When she made social visits, she would often bring me along. Sometimes, in these neighbors’ sitting rooms, I felt like little more than Umm Alaa’s exotic prestige symbol on display, even though I knew she meant to be welcoming and inclusive. Yet, awkward as they could be, these visits were important to my integration into the community, and there was always fruit and candy and plenty of strong, sweet black tea.
Usually, there were small children hiding behind doorframes, spying on this curious stranger with short hair and no hijab, who dressed funny, talked funny, and wasn’t even a third cousin. When it got too awkward, or I just couldn’t follow the adult conversation in Arabic, I could use the universal language of peek-a-boo and big smiles to make the little ones laugh.
One afternoon, Umm Alaa brought me along to visit her father-in-law’s wet nurse, half a dozen houses down the street. I had met her once before, but didn’t remember her name, so I called her Hajjah—pilgrim. Whether or not she had actually made the pilgrimage to holy Mecca in the pilgrim month of Dhuu al-Hajj, the title was also a sign of respect for a woman old enough to be a grandmother.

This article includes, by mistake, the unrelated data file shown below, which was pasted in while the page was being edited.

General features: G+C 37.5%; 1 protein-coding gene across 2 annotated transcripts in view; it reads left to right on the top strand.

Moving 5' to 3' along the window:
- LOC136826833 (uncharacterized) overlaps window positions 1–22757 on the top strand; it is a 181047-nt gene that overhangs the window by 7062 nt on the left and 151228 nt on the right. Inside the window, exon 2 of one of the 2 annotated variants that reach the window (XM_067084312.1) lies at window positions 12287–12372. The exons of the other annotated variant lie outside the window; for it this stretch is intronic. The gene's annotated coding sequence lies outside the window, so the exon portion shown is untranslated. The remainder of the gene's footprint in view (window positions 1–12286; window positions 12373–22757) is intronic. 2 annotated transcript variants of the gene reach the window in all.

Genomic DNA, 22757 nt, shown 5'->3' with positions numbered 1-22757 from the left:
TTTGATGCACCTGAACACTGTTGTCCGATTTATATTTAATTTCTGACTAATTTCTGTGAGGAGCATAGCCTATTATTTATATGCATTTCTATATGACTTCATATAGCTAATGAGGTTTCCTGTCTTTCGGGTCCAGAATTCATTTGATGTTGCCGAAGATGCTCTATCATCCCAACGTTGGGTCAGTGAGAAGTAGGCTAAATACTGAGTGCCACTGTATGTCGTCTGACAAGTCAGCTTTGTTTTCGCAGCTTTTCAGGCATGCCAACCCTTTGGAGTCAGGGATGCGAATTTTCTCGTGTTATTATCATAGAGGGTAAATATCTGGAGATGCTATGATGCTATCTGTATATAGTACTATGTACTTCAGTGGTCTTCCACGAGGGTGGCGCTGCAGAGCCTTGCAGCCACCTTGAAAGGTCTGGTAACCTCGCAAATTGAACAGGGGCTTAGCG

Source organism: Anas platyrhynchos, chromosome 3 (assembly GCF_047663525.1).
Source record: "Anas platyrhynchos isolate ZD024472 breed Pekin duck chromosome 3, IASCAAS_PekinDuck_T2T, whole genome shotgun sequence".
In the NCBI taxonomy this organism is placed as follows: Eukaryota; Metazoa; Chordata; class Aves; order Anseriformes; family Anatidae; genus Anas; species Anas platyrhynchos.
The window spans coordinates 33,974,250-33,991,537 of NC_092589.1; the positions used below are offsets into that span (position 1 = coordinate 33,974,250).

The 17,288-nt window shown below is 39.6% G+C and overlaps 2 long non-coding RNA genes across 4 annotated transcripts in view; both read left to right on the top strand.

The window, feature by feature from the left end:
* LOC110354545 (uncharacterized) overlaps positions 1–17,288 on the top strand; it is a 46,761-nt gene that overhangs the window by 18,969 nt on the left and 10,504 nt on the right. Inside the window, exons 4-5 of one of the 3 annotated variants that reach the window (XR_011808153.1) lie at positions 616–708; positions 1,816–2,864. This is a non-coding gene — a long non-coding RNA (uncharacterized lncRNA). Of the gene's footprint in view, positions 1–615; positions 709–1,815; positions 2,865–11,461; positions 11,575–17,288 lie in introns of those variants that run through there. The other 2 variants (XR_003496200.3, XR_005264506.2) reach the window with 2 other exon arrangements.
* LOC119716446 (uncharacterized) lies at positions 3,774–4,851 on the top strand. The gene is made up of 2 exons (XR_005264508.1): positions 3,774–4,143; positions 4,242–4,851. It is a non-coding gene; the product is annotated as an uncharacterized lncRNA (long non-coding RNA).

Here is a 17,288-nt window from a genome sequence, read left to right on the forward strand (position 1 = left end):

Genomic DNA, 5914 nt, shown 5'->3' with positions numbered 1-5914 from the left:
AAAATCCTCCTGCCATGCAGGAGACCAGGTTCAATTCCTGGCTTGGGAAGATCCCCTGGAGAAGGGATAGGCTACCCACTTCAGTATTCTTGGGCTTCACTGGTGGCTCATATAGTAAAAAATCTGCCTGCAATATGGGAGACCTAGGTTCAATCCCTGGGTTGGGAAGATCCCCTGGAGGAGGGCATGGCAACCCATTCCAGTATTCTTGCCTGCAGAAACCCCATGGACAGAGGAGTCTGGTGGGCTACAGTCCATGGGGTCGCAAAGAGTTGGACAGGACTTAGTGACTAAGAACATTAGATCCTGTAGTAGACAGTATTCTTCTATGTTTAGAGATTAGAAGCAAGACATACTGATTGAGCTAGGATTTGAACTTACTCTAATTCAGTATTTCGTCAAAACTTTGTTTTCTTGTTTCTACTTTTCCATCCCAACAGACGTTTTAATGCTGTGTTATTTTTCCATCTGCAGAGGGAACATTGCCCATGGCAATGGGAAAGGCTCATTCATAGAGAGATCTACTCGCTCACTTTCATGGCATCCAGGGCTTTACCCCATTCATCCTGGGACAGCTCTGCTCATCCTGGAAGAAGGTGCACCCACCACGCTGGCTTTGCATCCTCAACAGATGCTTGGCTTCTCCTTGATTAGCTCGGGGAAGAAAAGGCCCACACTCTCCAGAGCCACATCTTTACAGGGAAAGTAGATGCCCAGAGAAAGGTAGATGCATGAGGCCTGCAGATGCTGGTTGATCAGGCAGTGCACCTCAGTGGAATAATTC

Umm Alaa introduced us, and the Hajjah took my hand in her wrinkled, papery dry fingers. “It’s an honor to meet you, Miss Maryah. How are you?” she asked.
It was customary to ask this question half a dozen ways of one’s guest. I had them all and almost as many answers ready on the tip of my tongue. “Well, thank you. And how are you?” I asked.
“Good, al-Hamdu li-llah. What’s new?”
“I’m great, thank you. What’s new with you, Hajjah?”
“I’m well, al-Hamdu li-llah. How’s it going?”
“It’s going, it’s going,” I said. “And you? How’s it going?”
“It’s going, al-Hamdu li-llah. How’s your health?” she asked.
“Excellent, thank you. And yours?”
Gently shaking her head, she said, “Al-Hamdu li-llah at-t’aalah.” Praise God on high. She was an old woman, her health inevitably less than ‘good’ and more at the mercy of God than mine.
“How’s your family?” I asked, ready to move on to the next stage of ritual salutations.
“They’re well, al-Hamdu li-llah. And how are you?” she asked again.
“I’m great. And how are you?”